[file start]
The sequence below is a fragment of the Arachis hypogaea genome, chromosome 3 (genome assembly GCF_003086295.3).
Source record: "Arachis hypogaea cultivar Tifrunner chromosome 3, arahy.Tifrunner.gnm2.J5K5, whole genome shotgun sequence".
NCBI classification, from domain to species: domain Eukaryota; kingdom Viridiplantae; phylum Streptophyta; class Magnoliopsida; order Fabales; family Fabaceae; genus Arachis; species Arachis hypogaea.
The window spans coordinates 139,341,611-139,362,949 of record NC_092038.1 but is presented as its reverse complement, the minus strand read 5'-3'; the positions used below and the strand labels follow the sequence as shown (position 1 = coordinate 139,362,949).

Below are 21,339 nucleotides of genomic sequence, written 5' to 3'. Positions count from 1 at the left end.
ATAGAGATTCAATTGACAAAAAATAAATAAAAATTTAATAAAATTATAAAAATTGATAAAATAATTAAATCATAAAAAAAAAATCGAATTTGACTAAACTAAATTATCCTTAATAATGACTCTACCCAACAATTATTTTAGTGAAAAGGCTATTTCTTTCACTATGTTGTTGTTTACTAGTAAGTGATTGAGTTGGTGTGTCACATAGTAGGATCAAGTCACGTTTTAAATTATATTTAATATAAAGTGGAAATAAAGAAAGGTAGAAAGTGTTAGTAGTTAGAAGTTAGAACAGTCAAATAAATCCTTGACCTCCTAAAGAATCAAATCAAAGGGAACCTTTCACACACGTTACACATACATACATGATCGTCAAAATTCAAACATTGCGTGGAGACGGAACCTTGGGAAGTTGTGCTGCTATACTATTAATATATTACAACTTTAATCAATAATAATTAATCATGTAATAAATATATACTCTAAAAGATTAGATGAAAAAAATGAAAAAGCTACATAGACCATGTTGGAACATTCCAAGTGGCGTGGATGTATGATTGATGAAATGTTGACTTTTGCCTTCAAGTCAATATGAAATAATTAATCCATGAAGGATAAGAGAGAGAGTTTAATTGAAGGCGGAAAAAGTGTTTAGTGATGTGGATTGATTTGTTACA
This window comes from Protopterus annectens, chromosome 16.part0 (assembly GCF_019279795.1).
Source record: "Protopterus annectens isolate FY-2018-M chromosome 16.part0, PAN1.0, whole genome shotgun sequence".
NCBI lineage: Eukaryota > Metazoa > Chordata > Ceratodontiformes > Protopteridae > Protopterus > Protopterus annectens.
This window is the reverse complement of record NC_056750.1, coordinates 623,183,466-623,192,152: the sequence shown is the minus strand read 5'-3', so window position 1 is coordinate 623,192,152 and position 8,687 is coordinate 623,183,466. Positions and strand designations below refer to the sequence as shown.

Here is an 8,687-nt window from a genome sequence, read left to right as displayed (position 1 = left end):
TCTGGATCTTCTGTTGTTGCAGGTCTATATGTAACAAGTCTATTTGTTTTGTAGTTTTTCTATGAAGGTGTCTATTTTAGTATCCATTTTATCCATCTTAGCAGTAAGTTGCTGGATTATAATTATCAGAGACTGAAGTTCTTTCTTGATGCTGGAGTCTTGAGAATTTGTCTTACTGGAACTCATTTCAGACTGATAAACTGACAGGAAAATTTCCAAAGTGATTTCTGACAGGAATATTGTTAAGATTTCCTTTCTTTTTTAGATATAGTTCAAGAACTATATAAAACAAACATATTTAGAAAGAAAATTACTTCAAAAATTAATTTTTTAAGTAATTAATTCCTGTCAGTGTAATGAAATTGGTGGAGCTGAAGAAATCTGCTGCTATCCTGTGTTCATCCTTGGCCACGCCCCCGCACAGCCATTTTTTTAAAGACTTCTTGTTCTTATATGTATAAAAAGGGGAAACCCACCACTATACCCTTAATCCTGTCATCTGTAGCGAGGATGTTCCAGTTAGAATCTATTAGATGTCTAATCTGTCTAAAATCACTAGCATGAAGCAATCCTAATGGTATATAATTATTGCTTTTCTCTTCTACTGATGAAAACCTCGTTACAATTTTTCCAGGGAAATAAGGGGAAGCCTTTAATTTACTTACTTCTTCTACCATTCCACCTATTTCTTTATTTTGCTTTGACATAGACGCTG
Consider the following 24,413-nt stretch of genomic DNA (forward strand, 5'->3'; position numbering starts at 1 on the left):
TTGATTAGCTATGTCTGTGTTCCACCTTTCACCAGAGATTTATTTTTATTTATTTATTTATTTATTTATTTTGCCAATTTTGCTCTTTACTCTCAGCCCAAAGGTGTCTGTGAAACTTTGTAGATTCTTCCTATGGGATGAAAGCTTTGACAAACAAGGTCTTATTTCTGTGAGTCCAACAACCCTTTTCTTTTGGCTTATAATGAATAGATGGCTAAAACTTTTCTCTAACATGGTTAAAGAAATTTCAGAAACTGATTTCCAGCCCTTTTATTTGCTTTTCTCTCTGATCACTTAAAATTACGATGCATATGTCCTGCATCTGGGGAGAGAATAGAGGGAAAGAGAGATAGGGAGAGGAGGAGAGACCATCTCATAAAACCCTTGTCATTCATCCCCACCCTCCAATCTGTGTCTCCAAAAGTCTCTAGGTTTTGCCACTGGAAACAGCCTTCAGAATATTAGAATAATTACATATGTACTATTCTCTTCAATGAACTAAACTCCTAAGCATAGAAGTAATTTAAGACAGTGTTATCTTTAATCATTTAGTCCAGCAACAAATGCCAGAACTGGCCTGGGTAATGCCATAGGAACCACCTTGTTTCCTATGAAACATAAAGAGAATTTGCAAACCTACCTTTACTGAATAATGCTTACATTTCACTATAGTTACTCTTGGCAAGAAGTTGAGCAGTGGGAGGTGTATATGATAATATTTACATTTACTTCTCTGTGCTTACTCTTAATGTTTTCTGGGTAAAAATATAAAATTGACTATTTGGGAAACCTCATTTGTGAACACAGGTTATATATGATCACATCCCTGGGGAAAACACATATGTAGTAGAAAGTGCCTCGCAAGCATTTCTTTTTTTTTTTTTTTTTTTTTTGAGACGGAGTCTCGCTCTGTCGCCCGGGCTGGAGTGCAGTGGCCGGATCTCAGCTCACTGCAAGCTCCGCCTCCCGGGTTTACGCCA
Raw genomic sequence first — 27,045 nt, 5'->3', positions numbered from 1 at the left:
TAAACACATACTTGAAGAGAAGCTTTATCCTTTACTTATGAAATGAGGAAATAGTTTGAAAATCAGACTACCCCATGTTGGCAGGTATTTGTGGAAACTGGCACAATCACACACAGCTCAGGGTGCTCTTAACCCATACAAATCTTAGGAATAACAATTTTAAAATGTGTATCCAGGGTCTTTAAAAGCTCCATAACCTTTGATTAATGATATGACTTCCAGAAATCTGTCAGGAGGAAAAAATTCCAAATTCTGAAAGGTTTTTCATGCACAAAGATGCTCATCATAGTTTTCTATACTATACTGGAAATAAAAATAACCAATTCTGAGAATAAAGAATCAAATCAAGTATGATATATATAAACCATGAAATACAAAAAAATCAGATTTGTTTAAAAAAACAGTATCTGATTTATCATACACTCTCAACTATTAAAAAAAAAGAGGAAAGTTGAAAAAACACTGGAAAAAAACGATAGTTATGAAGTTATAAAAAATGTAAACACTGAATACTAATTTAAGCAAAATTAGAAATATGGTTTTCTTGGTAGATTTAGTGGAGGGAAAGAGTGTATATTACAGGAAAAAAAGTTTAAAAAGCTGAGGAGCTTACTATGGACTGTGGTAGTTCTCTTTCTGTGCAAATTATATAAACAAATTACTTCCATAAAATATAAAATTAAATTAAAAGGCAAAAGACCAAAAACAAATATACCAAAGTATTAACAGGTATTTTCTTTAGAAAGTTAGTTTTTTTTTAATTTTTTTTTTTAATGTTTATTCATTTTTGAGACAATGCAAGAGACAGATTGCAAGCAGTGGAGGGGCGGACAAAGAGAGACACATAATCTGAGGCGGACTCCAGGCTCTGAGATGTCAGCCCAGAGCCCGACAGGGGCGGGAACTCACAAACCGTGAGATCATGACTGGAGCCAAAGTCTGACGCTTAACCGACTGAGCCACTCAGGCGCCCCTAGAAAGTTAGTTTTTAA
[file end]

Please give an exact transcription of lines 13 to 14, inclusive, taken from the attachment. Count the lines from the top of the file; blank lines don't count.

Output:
Consider the following 24,413-nt stretch of genomic DNA (forward strand, 5'->3'; position numbering starts at 1 on the left):
TTGATTAGCTATGTCTGTGTTCCACCTTTCACCAGAGATTTATTTTTATTTATTTATTTATTTATTTATTTTGCCAATTTTGCTCTTTACTCTCAGCCCAAAGGTGTCTGTGAAACTTTGTAGATTCTTCCTATGGGATGAAAGCTTTGACAAACAAGGTCTTATTTCTGTGAGTCCAACAACCCTTTTCTTTTGGCTTATAATGAATAGATGGCTAAAACTTTTCTCTAACATGGTTAAAGAAATTTCAGAAACTGATTTCCAGCCCTTTTATTTGCTTTTCTCTCTGATCACTTAAAATTACGATGCATATGTCCTGCATCTGGGGAGAGAATAGAGGGAAAGAGAGATAGGGAGAGGAGGAGAGACCATCTCATAAAACCCTTGTCATTCATCCCCACCCTCCAATCTGTGTCTCCAAAAGTCTCTAGGTTTTGCCACTGGAAACAGCCTTCAGAATATTAGAATAATTACATATGTACTATTCTCTTCAATGAACTAAACTCCTAAGCATAGAAGTAATTTAAGACAGTGTTATCTTTAATCATTTAGTCCAGCAACAAATGCCAGAACTGGCCTGGGTAATGCCATAGGAACCACCTTGTTTCCTATGAAACATAAAGAGAATTTGCAAACCTACCTTTACTGAATAATGCTTACATTTCACTATAGTTACTCTTGGCAAGAAGTTGAGCAGTGGGAGGTGTATATGATAATATTTACATTTACTTCTCTGTGCTTACTCTTAATGTTTTCTGGGTAAAAATATAAAATTGACTATTTGGGAAACCTCATTTGTGAACACAGGTTATATATGATCACATCCCTGGGGAAAACACATATGTAGTAGAAAGTGCCTCGCAAGCATTTCTTTTTTTTTTTTTTTTTTTTTTGAGACGGAGTCTCGCTCTGTCGCCCGGGCTGGAGTGCAGTGGCCGGATCTCAGCTCACTGCAAGCTCCGCCTCCCGGGTTTACGCCA